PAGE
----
Nay, rather, since no one has the right to interpret a papal act, and since Monsignor Ignacio Arrieta, President of the Pontifical Council on Legal Texts says, that no one has the right to interpret a renunciation — since if it is to be interpreted it is dubious and not manifest — the only way to understand the meaning of an act of renunciation is to have recourse to the obligation of the Code of Law, canon 17, which obliges us to understand the words of a juridical act as the Code of Law uses them.  For in understanding a papal renunciation according to the obligation of law, we remove our method from every opinion of men and submit our own personal judgement to the declared authority of the Church:


  • Given that in canon 145 every ecclesiastical office is a munus
  • Given that in canons 331, 332, 333, 334, the only word for the office of the Roman Pontiff is munus
  • Given that in canon 1331, n. 2, iv, an excommunicated person cannot attain any dignity, office or munus but can obtain a ministerium
  • Given that the members of the Roman Curia assist the Roman Pontiff in the execution of his office, that is, his ministerium, but do not share in his office, that is, his munus,
  • And given that in renouncing X one separates himself from X, whereas, if X be that which can be had by one who is not the pope or not in communion with the Church, then its renunciation by the Pope cannot have the consequence of causing him to lose that which he shares with no other man, namely, that which makes him the pope,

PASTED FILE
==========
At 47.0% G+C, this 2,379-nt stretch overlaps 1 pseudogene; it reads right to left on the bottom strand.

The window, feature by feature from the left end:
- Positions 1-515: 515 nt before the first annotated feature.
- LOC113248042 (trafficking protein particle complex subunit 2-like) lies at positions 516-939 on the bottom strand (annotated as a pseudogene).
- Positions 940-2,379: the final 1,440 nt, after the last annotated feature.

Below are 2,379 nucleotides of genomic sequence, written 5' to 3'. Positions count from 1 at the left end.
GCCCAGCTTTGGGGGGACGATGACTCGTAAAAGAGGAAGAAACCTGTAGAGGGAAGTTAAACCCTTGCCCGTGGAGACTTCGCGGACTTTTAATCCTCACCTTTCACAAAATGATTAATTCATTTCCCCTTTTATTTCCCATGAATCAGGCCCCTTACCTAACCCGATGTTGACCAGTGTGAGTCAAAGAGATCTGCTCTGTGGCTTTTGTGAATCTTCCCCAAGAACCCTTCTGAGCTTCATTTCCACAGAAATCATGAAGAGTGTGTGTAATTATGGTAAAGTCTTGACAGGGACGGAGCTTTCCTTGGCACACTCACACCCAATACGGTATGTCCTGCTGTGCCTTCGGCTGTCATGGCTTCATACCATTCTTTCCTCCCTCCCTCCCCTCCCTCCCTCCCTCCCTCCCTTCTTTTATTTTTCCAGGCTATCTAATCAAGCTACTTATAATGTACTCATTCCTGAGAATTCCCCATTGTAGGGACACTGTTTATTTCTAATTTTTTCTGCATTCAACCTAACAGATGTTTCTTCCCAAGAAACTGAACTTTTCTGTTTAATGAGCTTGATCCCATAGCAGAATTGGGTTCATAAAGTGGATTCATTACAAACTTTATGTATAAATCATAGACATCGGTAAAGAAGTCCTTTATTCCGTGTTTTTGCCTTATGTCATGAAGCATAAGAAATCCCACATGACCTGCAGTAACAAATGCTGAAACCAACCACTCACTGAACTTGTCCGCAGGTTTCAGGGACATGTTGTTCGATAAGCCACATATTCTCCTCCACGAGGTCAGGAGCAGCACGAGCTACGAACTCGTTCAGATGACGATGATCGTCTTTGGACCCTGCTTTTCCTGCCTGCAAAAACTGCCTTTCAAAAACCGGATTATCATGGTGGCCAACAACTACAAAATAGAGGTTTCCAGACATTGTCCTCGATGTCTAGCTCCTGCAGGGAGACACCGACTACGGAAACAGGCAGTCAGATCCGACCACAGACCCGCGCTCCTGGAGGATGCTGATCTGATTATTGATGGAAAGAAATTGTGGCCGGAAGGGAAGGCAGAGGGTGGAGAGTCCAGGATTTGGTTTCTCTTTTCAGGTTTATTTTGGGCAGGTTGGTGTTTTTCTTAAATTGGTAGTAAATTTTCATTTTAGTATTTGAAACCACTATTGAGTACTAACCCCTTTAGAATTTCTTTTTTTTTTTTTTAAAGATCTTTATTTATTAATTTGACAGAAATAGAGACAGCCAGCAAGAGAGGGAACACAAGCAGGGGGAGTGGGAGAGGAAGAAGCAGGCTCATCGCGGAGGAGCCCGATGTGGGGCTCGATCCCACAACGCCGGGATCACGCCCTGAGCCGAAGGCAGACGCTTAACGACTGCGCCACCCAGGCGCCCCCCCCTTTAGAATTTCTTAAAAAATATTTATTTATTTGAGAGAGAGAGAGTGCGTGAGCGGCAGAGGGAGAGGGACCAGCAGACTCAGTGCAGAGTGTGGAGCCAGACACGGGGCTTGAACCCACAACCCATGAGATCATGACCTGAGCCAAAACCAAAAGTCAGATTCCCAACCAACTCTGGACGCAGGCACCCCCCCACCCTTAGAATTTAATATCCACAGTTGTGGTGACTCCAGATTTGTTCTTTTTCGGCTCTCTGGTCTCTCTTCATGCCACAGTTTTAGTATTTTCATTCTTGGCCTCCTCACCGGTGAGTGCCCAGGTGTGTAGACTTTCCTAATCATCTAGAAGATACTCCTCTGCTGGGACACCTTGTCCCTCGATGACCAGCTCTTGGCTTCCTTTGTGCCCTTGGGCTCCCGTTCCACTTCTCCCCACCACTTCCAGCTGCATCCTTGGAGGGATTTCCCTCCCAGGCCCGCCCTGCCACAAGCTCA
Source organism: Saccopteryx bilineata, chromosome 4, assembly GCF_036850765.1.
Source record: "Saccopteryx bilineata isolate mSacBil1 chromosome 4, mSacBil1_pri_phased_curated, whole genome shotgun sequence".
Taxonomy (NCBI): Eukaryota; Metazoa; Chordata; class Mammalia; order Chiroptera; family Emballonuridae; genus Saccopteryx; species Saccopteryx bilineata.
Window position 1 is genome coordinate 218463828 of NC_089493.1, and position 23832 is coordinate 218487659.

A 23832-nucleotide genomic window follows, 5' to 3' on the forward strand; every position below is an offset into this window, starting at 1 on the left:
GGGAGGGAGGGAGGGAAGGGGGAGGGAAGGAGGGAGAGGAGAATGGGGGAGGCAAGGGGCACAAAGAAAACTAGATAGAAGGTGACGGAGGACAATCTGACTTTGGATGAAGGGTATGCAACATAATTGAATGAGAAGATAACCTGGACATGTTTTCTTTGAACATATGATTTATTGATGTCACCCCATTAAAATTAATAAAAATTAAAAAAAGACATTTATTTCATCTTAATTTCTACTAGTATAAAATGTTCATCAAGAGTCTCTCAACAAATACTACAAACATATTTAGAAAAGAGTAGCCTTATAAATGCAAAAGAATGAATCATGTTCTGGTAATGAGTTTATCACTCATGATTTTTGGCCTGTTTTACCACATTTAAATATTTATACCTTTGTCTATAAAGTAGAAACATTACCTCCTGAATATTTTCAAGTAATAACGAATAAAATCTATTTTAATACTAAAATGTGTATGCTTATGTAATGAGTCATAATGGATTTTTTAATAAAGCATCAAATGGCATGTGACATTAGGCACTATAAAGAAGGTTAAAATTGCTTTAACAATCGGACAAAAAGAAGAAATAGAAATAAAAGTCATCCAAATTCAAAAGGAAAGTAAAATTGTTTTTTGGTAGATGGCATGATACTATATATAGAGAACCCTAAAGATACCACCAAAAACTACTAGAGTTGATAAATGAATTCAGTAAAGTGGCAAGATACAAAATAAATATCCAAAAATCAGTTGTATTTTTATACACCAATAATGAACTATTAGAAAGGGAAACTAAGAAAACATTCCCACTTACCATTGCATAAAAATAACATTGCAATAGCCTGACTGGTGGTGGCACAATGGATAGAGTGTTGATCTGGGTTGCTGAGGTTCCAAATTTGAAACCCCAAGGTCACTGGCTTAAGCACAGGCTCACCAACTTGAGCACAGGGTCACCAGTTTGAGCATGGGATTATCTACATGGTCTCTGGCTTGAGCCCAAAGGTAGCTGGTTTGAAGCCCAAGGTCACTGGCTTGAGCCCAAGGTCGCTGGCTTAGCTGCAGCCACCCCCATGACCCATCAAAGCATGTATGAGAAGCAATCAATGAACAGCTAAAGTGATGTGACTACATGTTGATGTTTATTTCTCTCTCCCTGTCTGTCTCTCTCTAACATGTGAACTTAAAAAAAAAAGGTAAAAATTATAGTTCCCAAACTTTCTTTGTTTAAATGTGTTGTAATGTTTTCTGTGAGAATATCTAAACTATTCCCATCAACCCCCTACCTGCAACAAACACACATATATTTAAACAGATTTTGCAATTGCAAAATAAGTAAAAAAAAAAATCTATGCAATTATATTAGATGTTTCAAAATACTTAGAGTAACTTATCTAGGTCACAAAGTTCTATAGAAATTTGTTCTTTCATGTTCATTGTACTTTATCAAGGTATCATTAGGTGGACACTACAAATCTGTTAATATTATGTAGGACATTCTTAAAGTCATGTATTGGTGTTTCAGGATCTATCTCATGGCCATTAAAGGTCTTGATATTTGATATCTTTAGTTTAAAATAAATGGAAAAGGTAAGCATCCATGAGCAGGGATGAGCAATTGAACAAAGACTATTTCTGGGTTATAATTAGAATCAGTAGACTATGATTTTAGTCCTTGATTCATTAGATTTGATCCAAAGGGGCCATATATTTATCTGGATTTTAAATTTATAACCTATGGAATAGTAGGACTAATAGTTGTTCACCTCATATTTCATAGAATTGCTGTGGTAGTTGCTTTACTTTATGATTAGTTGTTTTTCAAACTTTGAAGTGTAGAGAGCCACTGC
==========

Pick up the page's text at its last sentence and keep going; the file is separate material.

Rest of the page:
• That Canon 12 declares that ALL are bound by the canons of the Church, when a canon has been promulgated for them, and thus in renouncing the man who is the pope is not above Canon Law
  • Canon 332 §2 declares, that a pope renounces when he renounces his munus as pope, not his ministerium
  • That to fulfill canon 332 §2, the man who is pope is obliged by canon 124 §1, which requires him to make an act of renunciation which regards the same essence of act specified in canon 332 §2, and that if he does NOT, then canon 124 §2 says that there is no presumption as to its validity, nay rather, in accord with canon 188, if the act contains a substantial error, it is irritus by the law itself (ipso iure), that is, it must be considered to have never been posited.
  • If the act of renunciation of ministerium is not a juridical but only an administrative act, it must be understood in accord with canon 36, which reaffirms the same principles as canon 17.